Looks like the IMF top brass are not changing their tune on austerity after all

11 Oct

FT clarifies things: simply because you dont agree with Merkel does not mean that you walked out the austerians’ big tent. That applies to the IMF’s wave-maker from yesterday, As we await the predictable Schauble rebuke, here the FT line:

“At a time of fierce debate on how best to reignite the recovery – in individual countries and internationally – the International Monetary Fund has emerged as a respected arbiter of economic policies. When Christine Lagarde, the IMF’s chief, warned against possible excesses of austerity this week, it was bound to cause waves.

Ms Lagarde’s words, and those of the fund’s technical staff, should be pondered not pounced on. Not just because there can be no doctrine of IMF infallibility: like most other forecasters it has been proven over-optimistic on the strength of the recovery. But also because the fund’s message is consistent with, not contrary to what it has been saying for some time.

Ms Lagarde repeated the advice she has given before, and with which this newspaper agrees. Countries should stick to their
deficit-cutting policies, but not to nominal targets. Deficit-reduction outcomes may slip in the face of a worse slowdown than expected, but policies should not – nor should new cuts be put in place to “catch up”. Governments with fiscal breathing room should avoid cutting, while those without it must cut at the right pace. In particular, Greece should be given the two more years it is asking for. In the UK, further monetary stimulus and better targeting of taxes and public spending must come before any fiscal relaxation unless growth prospects deteriorate further.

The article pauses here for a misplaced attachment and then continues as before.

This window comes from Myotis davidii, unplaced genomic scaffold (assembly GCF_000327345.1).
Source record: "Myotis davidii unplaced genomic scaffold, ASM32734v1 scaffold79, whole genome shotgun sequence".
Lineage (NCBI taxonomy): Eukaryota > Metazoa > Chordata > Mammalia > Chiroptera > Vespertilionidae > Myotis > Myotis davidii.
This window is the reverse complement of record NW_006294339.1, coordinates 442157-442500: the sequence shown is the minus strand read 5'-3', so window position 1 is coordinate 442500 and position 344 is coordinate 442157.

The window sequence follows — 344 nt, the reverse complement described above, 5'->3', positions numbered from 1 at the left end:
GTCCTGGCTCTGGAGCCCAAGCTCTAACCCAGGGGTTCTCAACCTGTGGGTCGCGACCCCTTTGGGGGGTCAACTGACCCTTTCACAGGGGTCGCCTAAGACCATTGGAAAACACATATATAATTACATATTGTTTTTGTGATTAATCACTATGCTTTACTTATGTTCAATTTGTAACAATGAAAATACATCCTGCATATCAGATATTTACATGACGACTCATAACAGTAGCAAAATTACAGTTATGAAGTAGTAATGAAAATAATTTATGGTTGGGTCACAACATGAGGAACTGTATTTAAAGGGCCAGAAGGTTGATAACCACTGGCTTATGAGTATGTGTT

Much is being made of the IMF’s new estimates of “fiscal multipliers” – the link between fiscal policy and economic growth. These, the fund finds (though from a disappointingly rough analysis), were greater in the past few years than in the preceding decades. Olivier Blanchard, the IMF chief economist responsible for the findings, attributes them to the cumulative damage of many states cutting deficits simultaneously and to insufficient monetary accommodation as conventional policy has run out of road. This, too, is consistent with past and present advice. It is a mistake to take the new IMF numbers as a call for fiscal stimulus, as Mr Blanchard himself strongly underlined in an interview with the German press.

That the IMF is not changing its tune does not mean it need not be listened to. The eurozone in particular should heed Ms Lagarde and Mr Blanchard’s calls for a banking union and for making the monetary union’s fiscal ideology more growth-friendly. Overhasty consolidation in the periphery and a lack of balancing moderation in the core is hurting not just Europe but the whole global economy.

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